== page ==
Publication Date


Advisor(s) - Committee Chair

Dr. James Kanan (Director), Dr. Douglas Smith, Dr. Kate King

Degree Program

Department of Sociology

Degree Type

Master of Arts


There is an increasing interest in the life outcomes of youth that are exposed to community violence. Previous research has found that community violence has a direct effect on youth development. It has also shown that there are economic costs for communities that have high levels of community violence. Thus far, the literature on youth in these areas has focused on protective factors such as school connectedness, family connectedness, religion and positive life outcomes. There is little research on the affects of mentoring on life outcomes for individuals that were exposed to community violence during adolescence. This study explores mentoring as a mediating variable that promotes positive life outcomes by analyzing data from the National Longitudinal Study of Adolescent Health studies. A nested multiple regression model was used to evaluate the data. The results show that individuals with mentors are more likely to be civically engaged during young adulthood.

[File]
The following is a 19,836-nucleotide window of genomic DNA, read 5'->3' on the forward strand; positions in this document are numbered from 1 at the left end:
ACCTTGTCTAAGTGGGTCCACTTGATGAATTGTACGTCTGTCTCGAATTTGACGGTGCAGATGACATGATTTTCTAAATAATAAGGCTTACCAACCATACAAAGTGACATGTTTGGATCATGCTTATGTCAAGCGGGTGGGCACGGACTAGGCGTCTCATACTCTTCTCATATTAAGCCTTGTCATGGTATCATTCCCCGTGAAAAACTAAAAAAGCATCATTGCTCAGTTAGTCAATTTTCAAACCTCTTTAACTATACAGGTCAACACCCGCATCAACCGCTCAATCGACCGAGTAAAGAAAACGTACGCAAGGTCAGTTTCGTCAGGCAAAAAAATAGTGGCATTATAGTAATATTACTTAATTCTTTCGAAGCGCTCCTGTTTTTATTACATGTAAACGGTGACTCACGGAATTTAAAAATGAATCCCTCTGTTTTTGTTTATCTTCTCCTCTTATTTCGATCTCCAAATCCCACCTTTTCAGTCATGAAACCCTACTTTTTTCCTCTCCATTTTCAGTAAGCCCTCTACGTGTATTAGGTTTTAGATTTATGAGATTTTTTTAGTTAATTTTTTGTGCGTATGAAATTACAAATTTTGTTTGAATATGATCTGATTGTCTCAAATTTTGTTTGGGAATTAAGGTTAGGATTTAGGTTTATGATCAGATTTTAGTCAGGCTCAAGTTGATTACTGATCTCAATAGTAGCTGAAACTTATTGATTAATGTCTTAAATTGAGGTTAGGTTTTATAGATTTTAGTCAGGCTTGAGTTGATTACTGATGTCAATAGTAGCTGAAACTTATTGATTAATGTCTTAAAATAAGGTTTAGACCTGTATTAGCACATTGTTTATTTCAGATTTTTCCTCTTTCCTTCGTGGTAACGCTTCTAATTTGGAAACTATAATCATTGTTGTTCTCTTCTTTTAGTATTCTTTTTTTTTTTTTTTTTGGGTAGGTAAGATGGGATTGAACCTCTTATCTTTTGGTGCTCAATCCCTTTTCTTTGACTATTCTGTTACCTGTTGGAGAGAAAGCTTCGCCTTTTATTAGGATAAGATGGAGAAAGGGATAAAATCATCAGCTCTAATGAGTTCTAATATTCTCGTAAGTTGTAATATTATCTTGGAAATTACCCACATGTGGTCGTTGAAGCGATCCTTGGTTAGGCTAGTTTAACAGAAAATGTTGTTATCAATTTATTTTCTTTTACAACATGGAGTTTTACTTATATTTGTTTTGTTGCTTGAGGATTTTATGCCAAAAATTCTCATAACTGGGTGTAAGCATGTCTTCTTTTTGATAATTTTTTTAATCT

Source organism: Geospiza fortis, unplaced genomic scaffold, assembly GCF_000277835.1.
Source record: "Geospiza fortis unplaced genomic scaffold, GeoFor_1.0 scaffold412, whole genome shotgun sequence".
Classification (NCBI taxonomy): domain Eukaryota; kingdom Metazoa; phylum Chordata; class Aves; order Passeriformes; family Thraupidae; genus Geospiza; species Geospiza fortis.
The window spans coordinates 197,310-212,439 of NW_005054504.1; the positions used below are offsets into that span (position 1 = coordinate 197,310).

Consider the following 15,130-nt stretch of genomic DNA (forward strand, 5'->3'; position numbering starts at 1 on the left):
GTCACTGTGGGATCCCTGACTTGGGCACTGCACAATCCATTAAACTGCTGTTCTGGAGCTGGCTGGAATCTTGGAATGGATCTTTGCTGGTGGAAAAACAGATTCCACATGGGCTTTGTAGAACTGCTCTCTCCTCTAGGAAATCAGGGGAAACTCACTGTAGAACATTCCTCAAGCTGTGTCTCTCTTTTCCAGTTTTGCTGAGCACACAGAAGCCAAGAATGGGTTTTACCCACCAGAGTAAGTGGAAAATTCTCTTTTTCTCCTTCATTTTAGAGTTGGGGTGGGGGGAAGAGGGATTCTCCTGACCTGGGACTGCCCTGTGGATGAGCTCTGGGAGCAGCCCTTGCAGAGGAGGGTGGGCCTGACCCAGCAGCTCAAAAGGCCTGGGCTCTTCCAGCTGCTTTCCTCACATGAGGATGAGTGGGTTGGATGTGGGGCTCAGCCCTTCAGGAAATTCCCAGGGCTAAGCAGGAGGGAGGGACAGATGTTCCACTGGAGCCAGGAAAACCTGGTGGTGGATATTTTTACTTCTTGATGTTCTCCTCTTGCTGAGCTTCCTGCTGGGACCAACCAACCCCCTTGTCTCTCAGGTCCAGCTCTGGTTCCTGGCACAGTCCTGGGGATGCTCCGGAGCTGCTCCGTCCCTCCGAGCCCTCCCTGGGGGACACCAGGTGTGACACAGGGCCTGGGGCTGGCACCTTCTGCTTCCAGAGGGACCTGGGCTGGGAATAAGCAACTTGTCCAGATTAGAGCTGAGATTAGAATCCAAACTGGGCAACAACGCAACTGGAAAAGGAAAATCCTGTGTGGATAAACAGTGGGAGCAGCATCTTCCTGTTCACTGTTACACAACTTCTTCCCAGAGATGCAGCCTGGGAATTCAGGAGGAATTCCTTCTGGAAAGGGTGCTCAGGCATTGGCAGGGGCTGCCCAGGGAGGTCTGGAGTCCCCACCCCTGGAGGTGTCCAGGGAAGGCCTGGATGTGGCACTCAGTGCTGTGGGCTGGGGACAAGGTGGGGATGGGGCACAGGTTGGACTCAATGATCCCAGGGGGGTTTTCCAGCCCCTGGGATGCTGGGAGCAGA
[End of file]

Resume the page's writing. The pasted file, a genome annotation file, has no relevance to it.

Criminology | Place and Environment | Sociology